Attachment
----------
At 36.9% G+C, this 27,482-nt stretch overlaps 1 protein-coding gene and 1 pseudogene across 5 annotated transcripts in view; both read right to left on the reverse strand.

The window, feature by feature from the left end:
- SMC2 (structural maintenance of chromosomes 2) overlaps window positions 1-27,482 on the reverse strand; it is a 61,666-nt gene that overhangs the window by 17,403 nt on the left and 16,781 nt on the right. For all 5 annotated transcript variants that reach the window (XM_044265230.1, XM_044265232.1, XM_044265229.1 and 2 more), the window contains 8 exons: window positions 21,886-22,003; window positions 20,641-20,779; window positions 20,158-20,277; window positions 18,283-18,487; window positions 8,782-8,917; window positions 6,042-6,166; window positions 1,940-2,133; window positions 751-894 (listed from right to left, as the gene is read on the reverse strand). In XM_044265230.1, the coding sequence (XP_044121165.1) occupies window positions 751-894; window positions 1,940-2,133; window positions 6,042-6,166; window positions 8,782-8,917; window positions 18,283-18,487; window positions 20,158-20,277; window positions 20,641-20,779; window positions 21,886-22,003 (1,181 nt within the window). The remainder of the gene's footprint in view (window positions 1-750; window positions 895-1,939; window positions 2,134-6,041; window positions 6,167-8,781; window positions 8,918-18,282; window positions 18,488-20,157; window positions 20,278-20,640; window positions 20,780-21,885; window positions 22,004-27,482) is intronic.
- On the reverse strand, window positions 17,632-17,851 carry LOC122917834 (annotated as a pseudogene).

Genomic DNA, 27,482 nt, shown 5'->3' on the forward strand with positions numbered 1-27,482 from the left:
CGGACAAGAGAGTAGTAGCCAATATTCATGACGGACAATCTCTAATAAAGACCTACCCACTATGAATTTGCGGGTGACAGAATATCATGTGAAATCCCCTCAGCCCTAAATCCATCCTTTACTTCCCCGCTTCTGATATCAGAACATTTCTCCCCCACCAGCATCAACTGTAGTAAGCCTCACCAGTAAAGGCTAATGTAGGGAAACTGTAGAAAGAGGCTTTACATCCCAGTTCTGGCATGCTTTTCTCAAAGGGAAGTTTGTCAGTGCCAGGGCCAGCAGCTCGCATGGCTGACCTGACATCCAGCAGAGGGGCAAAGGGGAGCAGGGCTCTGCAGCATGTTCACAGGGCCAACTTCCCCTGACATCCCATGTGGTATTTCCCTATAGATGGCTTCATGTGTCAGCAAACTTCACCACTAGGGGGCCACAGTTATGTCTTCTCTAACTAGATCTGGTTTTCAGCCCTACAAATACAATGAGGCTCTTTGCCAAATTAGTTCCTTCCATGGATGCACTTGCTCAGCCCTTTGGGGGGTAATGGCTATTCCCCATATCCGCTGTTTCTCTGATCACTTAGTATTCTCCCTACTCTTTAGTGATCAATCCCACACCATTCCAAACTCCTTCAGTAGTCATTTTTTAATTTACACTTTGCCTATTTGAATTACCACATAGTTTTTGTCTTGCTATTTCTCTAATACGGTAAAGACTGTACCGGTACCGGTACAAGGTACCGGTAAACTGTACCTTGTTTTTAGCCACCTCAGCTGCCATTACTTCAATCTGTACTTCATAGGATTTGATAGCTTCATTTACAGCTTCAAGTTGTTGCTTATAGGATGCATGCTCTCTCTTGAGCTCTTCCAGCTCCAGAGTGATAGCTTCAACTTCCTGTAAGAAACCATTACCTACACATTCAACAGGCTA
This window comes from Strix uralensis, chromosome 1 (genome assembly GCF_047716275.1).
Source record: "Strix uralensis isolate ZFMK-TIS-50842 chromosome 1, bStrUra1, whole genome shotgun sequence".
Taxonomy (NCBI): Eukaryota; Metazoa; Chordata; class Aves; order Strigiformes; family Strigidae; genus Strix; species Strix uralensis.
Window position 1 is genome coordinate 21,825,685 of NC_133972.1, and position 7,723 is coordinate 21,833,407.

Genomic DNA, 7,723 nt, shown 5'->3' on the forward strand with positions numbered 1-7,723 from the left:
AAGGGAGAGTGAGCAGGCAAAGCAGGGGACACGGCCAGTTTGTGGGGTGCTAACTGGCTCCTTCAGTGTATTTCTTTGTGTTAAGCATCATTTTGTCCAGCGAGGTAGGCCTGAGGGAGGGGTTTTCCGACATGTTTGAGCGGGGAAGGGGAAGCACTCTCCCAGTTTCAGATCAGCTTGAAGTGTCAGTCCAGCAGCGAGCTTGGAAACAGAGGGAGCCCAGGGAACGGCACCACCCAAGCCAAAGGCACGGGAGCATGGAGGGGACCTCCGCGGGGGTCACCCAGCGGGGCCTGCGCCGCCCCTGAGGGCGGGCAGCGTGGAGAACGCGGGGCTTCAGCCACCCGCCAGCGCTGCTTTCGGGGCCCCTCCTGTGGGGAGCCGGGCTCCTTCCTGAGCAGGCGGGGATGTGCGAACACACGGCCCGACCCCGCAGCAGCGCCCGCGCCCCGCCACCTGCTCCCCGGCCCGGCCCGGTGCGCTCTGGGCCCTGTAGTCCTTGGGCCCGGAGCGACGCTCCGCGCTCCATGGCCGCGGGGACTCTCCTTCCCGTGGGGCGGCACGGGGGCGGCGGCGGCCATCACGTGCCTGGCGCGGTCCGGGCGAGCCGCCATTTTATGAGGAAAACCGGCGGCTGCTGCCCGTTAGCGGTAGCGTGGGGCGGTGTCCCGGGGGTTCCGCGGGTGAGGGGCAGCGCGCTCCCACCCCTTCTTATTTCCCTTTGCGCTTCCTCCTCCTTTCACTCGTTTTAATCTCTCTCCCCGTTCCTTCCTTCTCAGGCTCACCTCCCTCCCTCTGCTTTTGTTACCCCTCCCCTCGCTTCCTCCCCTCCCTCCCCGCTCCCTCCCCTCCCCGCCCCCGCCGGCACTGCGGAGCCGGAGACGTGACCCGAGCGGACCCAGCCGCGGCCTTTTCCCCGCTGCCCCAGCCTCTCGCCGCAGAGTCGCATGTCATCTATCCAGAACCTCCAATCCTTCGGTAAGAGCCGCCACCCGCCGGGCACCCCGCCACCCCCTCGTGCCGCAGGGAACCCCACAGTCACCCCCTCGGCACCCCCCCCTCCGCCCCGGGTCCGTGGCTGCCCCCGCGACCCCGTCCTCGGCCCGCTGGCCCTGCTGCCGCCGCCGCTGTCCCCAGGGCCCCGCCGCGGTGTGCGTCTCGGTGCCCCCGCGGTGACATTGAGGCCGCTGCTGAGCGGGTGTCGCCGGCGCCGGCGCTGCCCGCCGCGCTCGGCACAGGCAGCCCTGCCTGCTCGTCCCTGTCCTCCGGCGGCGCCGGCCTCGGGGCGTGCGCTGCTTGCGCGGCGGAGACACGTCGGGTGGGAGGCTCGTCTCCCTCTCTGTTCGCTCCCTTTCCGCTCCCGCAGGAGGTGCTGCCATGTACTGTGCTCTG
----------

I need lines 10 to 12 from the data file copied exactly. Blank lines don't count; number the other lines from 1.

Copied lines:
Window position 1 is genome coordinate 21,825,685 of NC_133972.1, and position 7,723 is coordinate 21,833,407.

Genomic DNA, 7,723 nt, shown 5'->3' on the forward strand with positions numbered 1-7,723 from the left:
AAGGGAGAGTGAGCAGGCAAAGCAGGGGACACGGCCAGTTTGTGGGGTGCTAACTGGCTCCTTCAGTGTATTTCTTTGTGTTAAGCATCATTTTGTCCAGCGAGGTAGGCCTGAGGGAGGGGTTTTCCGACATGTTTGAGCGGGGAAGGGGAAGCACTCTCCCAGTTTCAGATCAGCTTGAAGTGTCAGTCCAGCAGCGAGCTTGGAAACAGAGGGAGCCCAGGGAACGGCACCACCCAAGCCAAAGGCACGGGAGCATGGAGGGGACCTCCGCGGGGGTCACCCAGCGGGGCCTGCGCCGCCCCTGAGGGCGGGCAGCGTGGAGAACGCGGGGCTTCAGCCACCCGCCAGCGCTGCTTTCGGGGCCCCTCCTGTGGGGAGCCGGGCTCCTTCCTGAGCAGGCGGGGATGTGCGAACACACGGCCCGACCCCGCAGCAGCGCCCGCGCCCCGCCACCTGCTCCCCGGCCCGGCCCGGTGCGCTCTGGGCCCTGTAGTCCTTGGGCCCGGAGCGACGCTCCGCGCTCCATGGCCGCGGGGACTCTCCTTCCCGTGGGGCGGCACGGGGGCGGCGGCGGCCATCACGTGCCTGGCGCGGTCCGGGCGAGCCGCCATTTTATGAGGAAAACCGGCGGCTGCTGCCCGTTAGCGGTAGCGTGGGGCGGTGTCCCGGGGGTTCCGCGGGTGAGGGGCAGCGCGCTCCCACCCCTTCTTATTTCCCTTTGCGCTTCCTCCTCCTTTCACTCGTTTTAATCTCTCTCCCCGTTCCTTCCTTCTCAGGCTCACCTCCCTCCCTCTGCTTTTGTTACCCCTCCCCTCGCTTCCTCCCCTCCCTCCCCGCTCCCTCCCCTCCCCGCCCCCGCCGGCACTGCGGAGCCGGAGACGTGACCCGAGCGGACCCAGCCGCGGCCTTTTCCCCGCTGCCCCAGCCTCTCGCCGCAGAGTCGCATGTCATCTATCCAGAACCTCCAATCCTTCGGTAAGAGCCGCCACCCGCCGGGCACCCCGCCACCCCCTCGTGCCGCAGGGAACCCCACAGTCACCCCCTCGGCACCCCCCCCTCCGCCCCGGGTCCGTGGCTGCCCCCGCGACCCCGTCCTCGGCCCGCTGGCCCTGCTGCCGCCGCCGCTGTCCCCAGGGCCCCGCCGCGGTGTGCGTCTCGGTGCCCCCGCGGTGACATTGAGGCCGCTGCTGAGCGGGTGTCGCCGGCGCCGGCGCTGCCCGCCGCGCTCGGCACAGGCAGCCCTGCCTGCTCGTCCCTGTCCTCCGGCGGCGCCGGCCTCGGGGCGTGCGCTGCTTGCGCGGCGGAGACACGTCGGGTGGGAGGCTCGTCTCCCTCTCTGTTCGCTCCCTTTCCGCTCCCGCAGGAGGTGCTGCCATGTACTGTGCTCTG